Which is the place to -really- get your work done?
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Which is the place to -really- get your work done?

Where do you go when you need to get something done? According to Jason Fried, co-founder and president of the software company 37 Signals, the most common answers are a place or location, a moving object and a time of the day, but never the office. He describes the office as a ?time cuisinart? that shreds your days into bits, where employees trade a work day for a series of work moments. So people prefer to work at cafes, home, the kitchen, the library, planes, trains and a number of other places.

The main problem with getting work done at the office is that you are constantly interrupted by phone-calls, meetings, people dropping by your cubicle and all sorts of distractions. When people that are forced to work at the office need to get something done, they go really early in the morning or stay late, so that they are alone and can work without being interrupted. Fried blames the managers and the meetings for most of the interruptions.

He thinks meetings are very expensive to an organization because generally they take longer than needed and half of the people in the meeting should not be there. To make things worse they tend to "procreate", that is one meeting leads to another and to another more.

To explain why you cannot expect people to work well if they are being interrupted all day at the office, he compares it to sleeping. Both, work and sleeping, are phase based events. In order to get to a deeper phase first you need to go throught the previous phases.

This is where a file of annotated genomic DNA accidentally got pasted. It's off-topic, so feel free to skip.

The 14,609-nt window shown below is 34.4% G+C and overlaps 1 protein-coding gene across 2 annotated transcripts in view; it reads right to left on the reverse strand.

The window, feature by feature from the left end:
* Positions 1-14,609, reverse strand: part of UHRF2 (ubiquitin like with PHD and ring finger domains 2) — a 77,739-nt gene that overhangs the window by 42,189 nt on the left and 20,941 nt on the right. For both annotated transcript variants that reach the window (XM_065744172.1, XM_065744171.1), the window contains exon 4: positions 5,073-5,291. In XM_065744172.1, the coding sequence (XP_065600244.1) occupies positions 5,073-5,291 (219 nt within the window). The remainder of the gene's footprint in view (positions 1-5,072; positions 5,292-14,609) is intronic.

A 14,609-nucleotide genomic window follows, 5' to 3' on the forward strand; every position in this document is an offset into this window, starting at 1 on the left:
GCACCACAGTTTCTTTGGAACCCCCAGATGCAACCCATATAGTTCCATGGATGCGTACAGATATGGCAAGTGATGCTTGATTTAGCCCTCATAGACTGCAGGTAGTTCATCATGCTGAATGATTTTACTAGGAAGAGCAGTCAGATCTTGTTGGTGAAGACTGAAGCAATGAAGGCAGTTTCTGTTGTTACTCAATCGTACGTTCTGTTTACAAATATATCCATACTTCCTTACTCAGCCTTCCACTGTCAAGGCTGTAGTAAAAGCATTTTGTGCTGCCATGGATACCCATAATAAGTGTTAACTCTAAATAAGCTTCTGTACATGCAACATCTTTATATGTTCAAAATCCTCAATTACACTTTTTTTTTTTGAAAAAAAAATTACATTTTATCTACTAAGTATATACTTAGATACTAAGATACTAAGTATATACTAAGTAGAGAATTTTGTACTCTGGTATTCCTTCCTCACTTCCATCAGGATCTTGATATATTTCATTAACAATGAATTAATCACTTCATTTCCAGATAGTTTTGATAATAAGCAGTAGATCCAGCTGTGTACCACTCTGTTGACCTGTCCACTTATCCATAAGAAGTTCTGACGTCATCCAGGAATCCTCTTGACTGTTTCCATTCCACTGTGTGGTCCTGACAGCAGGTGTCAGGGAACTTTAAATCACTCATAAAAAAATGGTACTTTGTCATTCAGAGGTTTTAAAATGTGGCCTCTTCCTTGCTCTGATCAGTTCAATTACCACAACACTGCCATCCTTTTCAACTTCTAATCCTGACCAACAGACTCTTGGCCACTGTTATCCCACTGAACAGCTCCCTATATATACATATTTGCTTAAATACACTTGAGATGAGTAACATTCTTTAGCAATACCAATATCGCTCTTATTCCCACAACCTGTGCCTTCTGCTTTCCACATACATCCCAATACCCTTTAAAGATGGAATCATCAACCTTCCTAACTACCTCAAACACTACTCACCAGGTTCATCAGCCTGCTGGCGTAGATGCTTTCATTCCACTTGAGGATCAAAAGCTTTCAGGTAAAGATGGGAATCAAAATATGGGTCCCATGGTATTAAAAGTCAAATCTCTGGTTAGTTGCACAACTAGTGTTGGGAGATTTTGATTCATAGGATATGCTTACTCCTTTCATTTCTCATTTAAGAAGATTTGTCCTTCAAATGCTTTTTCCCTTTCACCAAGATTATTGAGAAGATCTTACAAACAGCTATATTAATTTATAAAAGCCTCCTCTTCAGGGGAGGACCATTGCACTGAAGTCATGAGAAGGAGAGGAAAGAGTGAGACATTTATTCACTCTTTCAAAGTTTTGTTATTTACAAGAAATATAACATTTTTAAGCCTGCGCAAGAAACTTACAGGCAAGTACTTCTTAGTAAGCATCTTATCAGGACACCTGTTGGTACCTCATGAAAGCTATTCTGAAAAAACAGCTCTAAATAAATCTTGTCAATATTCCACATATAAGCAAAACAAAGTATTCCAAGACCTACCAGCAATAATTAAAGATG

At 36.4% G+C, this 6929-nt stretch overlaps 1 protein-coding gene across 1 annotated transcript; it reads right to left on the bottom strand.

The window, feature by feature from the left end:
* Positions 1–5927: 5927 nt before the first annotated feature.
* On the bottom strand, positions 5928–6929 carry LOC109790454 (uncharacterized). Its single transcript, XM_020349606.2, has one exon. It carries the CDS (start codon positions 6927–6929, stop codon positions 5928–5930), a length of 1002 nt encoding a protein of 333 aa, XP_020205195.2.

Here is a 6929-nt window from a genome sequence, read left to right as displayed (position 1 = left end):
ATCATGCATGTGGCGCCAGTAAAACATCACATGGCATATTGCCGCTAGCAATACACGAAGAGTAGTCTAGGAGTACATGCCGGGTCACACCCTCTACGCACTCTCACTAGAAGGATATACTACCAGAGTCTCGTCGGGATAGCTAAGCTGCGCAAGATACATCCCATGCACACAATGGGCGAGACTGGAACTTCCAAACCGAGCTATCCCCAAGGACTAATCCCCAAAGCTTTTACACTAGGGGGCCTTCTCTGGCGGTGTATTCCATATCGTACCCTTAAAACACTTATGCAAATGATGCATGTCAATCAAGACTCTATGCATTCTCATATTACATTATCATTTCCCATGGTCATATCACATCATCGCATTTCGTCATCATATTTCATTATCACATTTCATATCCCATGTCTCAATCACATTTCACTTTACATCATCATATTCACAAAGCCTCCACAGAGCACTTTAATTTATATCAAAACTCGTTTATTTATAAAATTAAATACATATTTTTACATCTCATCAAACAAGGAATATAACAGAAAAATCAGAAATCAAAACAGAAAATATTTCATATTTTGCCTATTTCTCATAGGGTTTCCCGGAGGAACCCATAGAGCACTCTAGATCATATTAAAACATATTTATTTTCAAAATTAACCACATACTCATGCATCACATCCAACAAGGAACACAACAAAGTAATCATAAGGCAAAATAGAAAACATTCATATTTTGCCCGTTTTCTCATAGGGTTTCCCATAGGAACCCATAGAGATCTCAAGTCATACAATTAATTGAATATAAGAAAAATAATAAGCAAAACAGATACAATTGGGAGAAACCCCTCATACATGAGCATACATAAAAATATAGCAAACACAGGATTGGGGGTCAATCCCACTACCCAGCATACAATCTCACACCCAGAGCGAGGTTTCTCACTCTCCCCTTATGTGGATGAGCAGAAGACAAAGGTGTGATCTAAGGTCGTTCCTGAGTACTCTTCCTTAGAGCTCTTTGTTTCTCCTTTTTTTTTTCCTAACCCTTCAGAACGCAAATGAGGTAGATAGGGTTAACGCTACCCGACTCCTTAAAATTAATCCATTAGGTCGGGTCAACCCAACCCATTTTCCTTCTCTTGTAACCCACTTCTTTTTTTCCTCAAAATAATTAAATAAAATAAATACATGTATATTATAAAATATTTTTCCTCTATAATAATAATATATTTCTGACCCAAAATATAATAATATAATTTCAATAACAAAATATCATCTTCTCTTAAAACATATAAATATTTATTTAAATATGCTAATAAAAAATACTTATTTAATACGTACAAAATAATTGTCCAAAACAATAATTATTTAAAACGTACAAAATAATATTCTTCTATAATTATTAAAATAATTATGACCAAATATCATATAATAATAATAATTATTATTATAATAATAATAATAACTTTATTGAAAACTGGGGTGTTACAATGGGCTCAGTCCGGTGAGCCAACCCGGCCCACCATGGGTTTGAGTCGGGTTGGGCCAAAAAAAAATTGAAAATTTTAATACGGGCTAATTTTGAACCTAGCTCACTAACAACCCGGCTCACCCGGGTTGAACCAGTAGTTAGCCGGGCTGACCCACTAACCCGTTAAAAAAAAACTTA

So in the same way that you don t sleep well if you are being interrupted all the night, you don t work well if you are being interrupted all throughout your work day. Creative people need long stretches of time to do their work, but at the office it s even hard to get an hour of uninterrupted time, two or three hours would be a miracle.

So lets take a look of the three suggestions he gives for alleviating the office pain:
* Create a "no talk day": Choose a day of the week or the month were people should remain silent so that everyone can get their work done. It doesn t even need to be a whole day, it could be one morning or one afternoon or maybe just a period of the day.
* Cancel the next meeting: Pick one meeting that s scheduled periodically and cancel the next one. This will leave more time for your employees to do their work and nothing will happen for skipping a meeting.
* Switch from active ways of communication to passive ways of communication: E-mails, IMs and collaboration tools are less invasive because you can choose when to answer them, so that they don t interrupt you when you are very concentrated in your work.

Fried s ideas might be too provocative for your business, but you can probably adapt them to make your office more productive.

For example you can start using our collaborative software so that your communications are centralized in a non invasive channel that minimizes the interruptions while working. To learn more about Groobix collaborative modules, visit: Groobix.com 

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